Boston City Council push for ranked-choice voting quickly garners opposition

Boston City Council President Ruthzee Louijeune is leading a new push to implement a ranked-choice voting system for municipal elections, four years after Massachusetts voters rejected a similar statewide ballot initiative.

In a home rule petition introduced Wednesday, Louijeune argued that while 55% of Massachusetts voters in 2020 spurned a system where voters would rank a series of candidates by preference rather than simply select their top choice, there was actually “broad” support for the change in Boston, where 62% were in favor.

Such a change, she said, would “modernize how we vote and how every voice is heard in our elections.” It would also foster greater civic engagement and reduce  political polarization, she added.

“This is about making sure the majority of voters are content, are happy with who ends up winning the seat,” Louijeune said.

“By moving from a top-two system to a top-four system, we allow more candidates to come forward from preliminary elections, ensuring that the final choices presented are reflective of a broader consensus — something that I know voters want to see more of, more consensus voting and less acrimony,” she said.

The current voting system, Louijeune and her co-sponsors and fellow progressive councilors Julia Mejia and Henry Santana argue, creates scenarios where voters may be inadvertently benefiting their least preferred candidate when casting a ballot for their top pick — which their proposal seeks to fix.

The change would promote the top four district council and mayoral candidates from the preliminary election, rather than the top-two-vote-getting candidates that currently advance. Voters would then rank up to four candidates in the order of their preference for each race in the final municipal election.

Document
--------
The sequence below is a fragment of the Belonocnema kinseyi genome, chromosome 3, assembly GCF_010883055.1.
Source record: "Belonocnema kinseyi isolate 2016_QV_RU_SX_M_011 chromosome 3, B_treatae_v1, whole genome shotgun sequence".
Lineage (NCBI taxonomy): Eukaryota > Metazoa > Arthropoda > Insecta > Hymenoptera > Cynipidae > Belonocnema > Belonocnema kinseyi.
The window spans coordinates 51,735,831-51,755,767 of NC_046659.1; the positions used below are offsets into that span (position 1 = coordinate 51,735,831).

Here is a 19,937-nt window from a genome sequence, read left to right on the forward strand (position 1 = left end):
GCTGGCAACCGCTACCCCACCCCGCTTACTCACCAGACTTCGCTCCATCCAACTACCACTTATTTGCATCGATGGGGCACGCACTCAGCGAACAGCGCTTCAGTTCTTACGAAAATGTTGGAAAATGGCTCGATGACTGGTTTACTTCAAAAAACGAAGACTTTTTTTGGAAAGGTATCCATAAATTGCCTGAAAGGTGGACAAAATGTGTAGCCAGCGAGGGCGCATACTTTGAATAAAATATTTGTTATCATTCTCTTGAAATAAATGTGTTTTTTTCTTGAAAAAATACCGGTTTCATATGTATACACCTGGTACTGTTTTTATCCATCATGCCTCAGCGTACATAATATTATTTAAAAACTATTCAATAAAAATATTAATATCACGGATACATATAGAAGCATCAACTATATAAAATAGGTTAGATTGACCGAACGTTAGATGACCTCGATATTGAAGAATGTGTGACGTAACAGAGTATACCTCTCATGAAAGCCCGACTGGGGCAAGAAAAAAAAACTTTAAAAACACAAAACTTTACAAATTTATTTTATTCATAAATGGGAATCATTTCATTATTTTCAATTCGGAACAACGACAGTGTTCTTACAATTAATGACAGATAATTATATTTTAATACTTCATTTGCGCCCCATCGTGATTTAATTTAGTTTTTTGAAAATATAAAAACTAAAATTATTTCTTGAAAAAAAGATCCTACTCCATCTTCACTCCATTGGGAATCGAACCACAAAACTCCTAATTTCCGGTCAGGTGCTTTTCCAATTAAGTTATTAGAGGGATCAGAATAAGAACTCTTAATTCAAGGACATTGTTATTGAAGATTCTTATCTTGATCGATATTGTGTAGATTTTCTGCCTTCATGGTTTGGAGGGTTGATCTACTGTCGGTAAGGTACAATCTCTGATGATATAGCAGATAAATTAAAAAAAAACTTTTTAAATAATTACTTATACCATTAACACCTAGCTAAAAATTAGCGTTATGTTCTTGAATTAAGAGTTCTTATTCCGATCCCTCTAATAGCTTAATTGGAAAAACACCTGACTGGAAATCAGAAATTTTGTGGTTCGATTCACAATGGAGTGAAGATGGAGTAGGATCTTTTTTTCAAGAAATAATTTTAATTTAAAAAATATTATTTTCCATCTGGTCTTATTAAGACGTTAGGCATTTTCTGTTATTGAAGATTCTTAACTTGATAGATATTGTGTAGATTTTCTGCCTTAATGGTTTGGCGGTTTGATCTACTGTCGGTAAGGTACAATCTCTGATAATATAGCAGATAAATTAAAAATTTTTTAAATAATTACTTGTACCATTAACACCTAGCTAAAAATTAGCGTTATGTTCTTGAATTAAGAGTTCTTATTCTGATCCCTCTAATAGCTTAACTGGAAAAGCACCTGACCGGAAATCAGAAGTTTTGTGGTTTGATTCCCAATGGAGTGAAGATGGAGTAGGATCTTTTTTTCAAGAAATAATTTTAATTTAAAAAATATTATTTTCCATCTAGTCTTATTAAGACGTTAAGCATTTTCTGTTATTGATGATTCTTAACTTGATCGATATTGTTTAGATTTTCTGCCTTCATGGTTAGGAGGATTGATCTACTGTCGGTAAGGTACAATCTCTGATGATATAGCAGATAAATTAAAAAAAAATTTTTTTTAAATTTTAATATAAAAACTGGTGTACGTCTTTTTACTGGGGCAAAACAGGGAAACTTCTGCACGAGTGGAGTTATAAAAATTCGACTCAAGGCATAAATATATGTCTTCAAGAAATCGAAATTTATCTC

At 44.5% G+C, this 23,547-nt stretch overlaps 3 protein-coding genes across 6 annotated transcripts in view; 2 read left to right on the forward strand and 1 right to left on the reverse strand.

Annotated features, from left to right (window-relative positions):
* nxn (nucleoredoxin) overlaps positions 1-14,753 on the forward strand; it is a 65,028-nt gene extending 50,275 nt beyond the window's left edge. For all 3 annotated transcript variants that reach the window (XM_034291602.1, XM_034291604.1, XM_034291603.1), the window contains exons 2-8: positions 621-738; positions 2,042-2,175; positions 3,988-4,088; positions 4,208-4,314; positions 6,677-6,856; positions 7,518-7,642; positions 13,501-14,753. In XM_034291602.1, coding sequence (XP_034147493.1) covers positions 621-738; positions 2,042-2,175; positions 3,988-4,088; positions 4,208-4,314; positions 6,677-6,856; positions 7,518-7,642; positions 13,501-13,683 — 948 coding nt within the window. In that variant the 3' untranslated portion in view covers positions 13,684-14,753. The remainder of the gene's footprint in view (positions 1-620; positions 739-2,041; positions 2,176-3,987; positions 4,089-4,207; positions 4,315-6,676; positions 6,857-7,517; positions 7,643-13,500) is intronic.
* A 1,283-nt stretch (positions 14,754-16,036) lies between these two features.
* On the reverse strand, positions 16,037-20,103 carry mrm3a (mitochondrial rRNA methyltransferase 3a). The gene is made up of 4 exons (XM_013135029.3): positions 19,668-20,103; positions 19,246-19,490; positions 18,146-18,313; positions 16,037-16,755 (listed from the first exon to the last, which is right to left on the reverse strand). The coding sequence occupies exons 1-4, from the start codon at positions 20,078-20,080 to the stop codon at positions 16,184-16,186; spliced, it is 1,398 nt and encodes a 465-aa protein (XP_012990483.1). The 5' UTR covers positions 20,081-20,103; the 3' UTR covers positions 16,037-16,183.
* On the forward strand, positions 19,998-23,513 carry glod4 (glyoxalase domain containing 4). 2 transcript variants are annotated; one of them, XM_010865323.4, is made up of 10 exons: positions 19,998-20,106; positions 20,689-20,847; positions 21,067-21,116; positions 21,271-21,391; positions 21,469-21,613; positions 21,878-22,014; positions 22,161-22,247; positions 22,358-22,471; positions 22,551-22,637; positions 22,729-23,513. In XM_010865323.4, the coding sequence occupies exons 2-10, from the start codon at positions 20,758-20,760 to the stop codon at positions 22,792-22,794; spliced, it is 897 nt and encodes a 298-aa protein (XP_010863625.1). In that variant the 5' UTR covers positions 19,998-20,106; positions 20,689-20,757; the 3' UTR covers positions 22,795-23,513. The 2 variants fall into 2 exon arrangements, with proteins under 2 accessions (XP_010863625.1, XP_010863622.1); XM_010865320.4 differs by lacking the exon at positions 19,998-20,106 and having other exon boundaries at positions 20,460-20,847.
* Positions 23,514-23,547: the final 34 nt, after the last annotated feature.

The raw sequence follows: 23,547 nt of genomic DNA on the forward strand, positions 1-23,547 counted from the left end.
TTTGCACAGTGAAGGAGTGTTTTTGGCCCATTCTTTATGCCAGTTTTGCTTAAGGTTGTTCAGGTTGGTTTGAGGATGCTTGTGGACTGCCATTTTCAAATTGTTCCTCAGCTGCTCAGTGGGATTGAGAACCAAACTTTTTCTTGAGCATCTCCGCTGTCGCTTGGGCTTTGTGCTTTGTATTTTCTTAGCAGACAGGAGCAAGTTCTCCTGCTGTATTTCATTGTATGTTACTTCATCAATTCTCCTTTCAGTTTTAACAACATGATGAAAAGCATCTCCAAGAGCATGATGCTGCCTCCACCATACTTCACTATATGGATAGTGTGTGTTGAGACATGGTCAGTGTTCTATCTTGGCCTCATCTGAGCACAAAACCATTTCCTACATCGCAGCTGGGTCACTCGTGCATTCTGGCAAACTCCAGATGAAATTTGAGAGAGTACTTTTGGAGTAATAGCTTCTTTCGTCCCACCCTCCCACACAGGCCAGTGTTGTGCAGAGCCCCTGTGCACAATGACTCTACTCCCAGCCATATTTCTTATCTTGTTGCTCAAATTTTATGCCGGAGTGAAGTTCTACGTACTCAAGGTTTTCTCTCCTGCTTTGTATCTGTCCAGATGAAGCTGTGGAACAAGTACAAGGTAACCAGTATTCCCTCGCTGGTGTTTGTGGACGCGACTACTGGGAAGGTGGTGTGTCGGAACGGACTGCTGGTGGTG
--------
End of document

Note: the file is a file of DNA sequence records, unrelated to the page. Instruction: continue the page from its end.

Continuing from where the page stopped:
If no candidate wins more than 50%, the bottom vote-getter is eliminated, and all of the ballots that went to them are allocated to voters’ second-place choices. If no one is above 50%, the process repeats, eliminating one candidate per round until there are only two candidates left, at which point the one with the most votes wins.

Louijeune, Mejia and Santana touted ranked-choice voting — adopted by the state of Maine and a handful of cities — as a way to empower candidates to run more “positive, issue-focused campaigns, which would promote less adversarial political dialogue” by way of candidates seeking to be a preferred second choice, rather than the top choice.

The proposal is already facing similar opposition to what voters cited four years ago when defeating a statewide ranked-choice voting system, which is that it would be too complicated and confusing to voters, and hurt democracy, rather than enhance it as proponents of the change suggest.

While Ed Flynn was the only councilor to speak in opposition when the home rule petition was brought forward at Wednesday’s meeting, it does not appear to have a clear path to passage on the City Council. Five of 13 councilors did not sign onto the measure when it was referred to a subcommittee for further discussion.

Flynn said the current system for electing the City Council works, whereas ranked-choice is “confusing” and “challenging” and creates a scenario where outside groups with the ability to run high-dollar financing campaigns may have the ability to get more candidates into office, “regardless of what voters want.”

MassGOP Chair Amy Carnevale quickly chimed in with a sharper rebuke, saying that the proposal was being advanced by “Boston radicals who were rebuffed in their attempt to bring the measure back to the voters in 2024 on a statewide basis” and “represents a clear backdoor attempt to subvert the will of the voters.”

A home rule petition requires City Council and mayoral approval before moving on to the state Legislature for consideration, rather than a referendum vote.

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